Re: transmission

From: William Benzon (
Date: Wed 21 May 2003 - 22:56:48 GMT

  • Next message: Wade T. Smith: "Re: transmission"

    on 5/19/03 2:13 PM, at wrote:

    > . . . word strings can be
    > unique. If Jack wrote down on a piece of paper, or simply said (same
    > example, different action encoding mode and recipient perceptual path)
    > "I love you and want to marry you, Jill, and your father, holding what I
    > hope and pray will be our engagement ring, is waiting to board the bus
    > at the next stop. When he gets on, will you grant me the supreme
    > honor of agreeing to be my wife?", the chances that that particular
    > message (sign string) had ever been presented to her before, or that
    > she had made that association on her own, is practically nil. As it is
    > with many sentences that occur in common text or discourse.
    > Definitely, information has been transmitted and received.

    All you've done is taken an example of a fairly ordinary conversation and said "that's information transmission." You don't really know how it happens, but you want to talk about it as transmission and, I assume, replication, and mutation and all that good stuff that's fairly well-understood in biology. Well, you can do that, but the fact that the biologists understand what they're talking about doesn't change the fact that linguists and philosophers and psychologists don't understand Jack's proposal & Jill's response in any satisfying detail. I can't explain what's going on there, Noam Chomsky can't, Steven Pinker can't, Terrance Deacon can't, nor can anyone else that I know of.

    Applying a biological analogy to human culture and communication does not magically transfer biology's explanatory efficacy to psychology. It gives the illusion of understanding but not the power. It's a con.


    So, explain to me, step-by-step, how the transmission takes place, from Jack's brain to Jill's. At each step demonstrate that the process of transmission is like that involved when, for example, we scan a photograph into a computer file, or when we transmit that file from one computer to another and then reproduce the image in a recognizable, if not exact, form. You might, for example, decide the process has these steps:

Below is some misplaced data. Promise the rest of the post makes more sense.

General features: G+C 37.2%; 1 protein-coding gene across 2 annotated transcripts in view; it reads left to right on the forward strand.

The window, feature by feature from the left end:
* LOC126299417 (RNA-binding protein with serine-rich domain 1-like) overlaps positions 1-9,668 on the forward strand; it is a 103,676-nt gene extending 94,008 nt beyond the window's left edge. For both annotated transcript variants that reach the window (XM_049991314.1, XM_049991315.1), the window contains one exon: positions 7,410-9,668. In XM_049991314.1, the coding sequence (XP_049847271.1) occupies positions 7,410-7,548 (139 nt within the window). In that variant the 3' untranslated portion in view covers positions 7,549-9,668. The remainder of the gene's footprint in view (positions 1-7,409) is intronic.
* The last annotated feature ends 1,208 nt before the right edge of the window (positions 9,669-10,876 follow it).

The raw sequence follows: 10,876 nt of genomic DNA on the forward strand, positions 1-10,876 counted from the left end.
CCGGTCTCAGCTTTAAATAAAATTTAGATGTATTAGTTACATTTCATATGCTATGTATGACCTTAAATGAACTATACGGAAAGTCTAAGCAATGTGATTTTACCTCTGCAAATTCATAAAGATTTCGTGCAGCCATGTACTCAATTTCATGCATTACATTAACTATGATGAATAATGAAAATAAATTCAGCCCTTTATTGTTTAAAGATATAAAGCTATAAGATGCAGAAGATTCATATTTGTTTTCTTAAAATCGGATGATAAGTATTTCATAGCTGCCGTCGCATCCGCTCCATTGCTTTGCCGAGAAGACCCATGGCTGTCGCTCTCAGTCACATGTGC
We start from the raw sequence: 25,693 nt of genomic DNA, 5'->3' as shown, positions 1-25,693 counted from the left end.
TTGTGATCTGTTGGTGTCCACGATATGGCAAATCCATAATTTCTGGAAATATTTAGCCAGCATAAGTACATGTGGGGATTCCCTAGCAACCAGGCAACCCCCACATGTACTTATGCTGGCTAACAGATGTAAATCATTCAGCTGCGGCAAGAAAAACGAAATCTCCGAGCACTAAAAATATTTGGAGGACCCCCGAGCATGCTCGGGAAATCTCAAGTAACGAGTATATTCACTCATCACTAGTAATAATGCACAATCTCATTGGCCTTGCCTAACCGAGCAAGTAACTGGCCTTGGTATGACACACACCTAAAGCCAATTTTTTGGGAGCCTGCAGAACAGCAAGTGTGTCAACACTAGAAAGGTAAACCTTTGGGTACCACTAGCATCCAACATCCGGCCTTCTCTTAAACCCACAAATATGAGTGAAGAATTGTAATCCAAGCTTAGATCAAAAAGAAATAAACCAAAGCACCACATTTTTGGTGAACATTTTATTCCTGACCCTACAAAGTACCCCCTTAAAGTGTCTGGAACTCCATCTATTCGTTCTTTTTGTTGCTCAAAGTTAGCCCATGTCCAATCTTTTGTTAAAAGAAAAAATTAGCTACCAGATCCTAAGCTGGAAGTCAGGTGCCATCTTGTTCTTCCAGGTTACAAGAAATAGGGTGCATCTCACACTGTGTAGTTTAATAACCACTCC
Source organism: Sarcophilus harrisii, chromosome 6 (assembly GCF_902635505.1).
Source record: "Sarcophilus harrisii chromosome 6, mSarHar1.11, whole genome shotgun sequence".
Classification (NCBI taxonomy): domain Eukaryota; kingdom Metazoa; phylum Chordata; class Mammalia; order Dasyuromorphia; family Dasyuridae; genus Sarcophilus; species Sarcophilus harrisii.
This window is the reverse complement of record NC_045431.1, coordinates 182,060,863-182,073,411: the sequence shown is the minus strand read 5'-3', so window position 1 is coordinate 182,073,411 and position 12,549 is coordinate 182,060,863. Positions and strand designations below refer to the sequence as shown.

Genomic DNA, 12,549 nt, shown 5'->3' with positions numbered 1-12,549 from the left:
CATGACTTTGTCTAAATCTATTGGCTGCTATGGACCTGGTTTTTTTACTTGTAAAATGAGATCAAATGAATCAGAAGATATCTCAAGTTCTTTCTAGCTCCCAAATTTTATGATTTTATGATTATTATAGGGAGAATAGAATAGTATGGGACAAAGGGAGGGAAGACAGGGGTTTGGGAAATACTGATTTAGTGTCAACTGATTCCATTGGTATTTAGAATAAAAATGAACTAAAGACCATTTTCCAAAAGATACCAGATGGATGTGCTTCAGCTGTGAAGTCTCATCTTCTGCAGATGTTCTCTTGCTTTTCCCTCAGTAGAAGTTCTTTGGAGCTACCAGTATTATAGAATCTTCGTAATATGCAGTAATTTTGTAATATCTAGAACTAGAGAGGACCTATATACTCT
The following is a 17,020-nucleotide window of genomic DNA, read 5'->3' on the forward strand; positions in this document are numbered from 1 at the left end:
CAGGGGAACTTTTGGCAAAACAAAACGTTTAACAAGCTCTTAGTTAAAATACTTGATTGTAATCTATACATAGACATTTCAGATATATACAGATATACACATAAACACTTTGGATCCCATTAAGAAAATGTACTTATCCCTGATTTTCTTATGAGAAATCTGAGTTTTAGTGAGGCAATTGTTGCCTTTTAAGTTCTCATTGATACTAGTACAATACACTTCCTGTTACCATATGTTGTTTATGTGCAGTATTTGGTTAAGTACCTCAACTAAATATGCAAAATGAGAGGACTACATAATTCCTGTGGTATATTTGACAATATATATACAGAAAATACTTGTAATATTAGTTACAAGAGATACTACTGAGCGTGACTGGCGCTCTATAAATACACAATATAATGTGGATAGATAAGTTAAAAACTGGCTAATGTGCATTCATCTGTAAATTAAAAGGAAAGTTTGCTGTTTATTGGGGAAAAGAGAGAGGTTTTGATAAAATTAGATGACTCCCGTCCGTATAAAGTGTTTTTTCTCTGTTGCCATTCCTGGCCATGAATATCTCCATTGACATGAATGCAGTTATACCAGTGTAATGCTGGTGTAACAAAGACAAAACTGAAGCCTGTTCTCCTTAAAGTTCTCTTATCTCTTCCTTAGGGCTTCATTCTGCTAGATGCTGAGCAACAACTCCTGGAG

1. Idea in Jack's head > words in Jack's head. 2. Words in Jack's head > words written on paper. 3. Paper in Jack's hand > paper in Jill's hand. 4. Words written on paper > to words in Jill's head. 5. Words in Jill's head > idea in Jill's head.

    I'll concede step three. You can propose a different set of steps if you wish, though you'll have to give reasons for it. But you cannot propose a different sense of transmission. The sense of transmission that I specified is one that we understand in a very rich way. And that's what I'm after, understanding.

    You might want to begin by providing an account of the photographic example. Then you could augment and modify it to cover the human example, thus:

    1. photograph > computer file. 2. file in computer A > file in computer B. 3. computer file > printed image.


    FWIW, I plan to make one more major post in my current interruption of normal activities on this list -- a reply to Keith's post about the before and after images of a brain that's learned a phone number. After that I'm pretty much out of here for awhile. I may make a few minor posts here and there, though a really splendid post might make me change my mind.

    William L. Benzon
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